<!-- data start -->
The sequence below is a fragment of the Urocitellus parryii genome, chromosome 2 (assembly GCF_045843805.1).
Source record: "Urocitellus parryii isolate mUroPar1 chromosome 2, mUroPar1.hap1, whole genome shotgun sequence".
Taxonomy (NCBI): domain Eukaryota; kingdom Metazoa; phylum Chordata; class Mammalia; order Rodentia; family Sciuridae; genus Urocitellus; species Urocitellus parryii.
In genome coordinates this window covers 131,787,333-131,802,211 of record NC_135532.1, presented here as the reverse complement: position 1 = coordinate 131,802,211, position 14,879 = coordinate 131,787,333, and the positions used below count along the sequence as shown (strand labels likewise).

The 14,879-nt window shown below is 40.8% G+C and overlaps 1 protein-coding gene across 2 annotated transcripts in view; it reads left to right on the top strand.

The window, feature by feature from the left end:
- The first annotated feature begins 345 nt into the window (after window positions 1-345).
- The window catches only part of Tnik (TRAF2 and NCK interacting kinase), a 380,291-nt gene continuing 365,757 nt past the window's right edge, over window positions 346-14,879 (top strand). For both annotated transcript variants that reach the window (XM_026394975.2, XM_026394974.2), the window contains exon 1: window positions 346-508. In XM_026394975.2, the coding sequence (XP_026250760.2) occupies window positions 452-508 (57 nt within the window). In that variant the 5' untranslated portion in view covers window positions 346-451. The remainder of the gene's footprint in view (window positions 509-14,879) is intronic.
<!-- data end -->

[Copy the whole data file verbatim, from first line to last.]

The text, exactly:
The sequence below is a fragment of the Urocitellus parryii genome, chromosome 2 (assembly GCF_045843805.1).
Source record: "Urocitellus parryii isolate mUroPar1 chromosome 2, mUroPar1.hap1, whole genome shotgun sequence".
Taxonomy (NCBI): domain Eukaryota; kingdom Metazoa; phylum Chordata; class Mammalia; order Rodentia; family Sciuridae; genus Urocitellus; species Urocitellus parryii.
In genome coordinates this window covers 131,787,333-131,802,211 of record NC_135532.1, presented here as the reverse complement: position 1 = coordinate 131,802,211, position 14,879 = coordinate 131,787,333, and the positions used below count along the sequence as shown (strand labels likewise).

The 14,879-nt window shown below is 40.8% G+C and overlaps 1 protein-coding gene across 2 annotated transcripts in view; it reads left to right on the top strand.

The window, feature by feature from the left end:
- The first annotated feature begins 345 nt into the window (after window positions 1-345).
- The window catches only part of Tnik (TRAF2 and NCK interacting kinase), a 380,291-nt gene continuing 365,757 nt past the window's right edge, over window positions 346-14,879 (top strand). For both annotated transcript variants that reach the window (XM_026394975.2, XM_026394974.2), the window contains exon 1: window positions 346-508. In XM_026394975.2, the coding sequence (XP_026250760.2) occupies window positions 452-508 (57 nt within the window). In that variant the 5' untranslated portion in view covers window positions 346-451. The remainder of the gene's footprint in view (window positions 509-14,879) is intronic.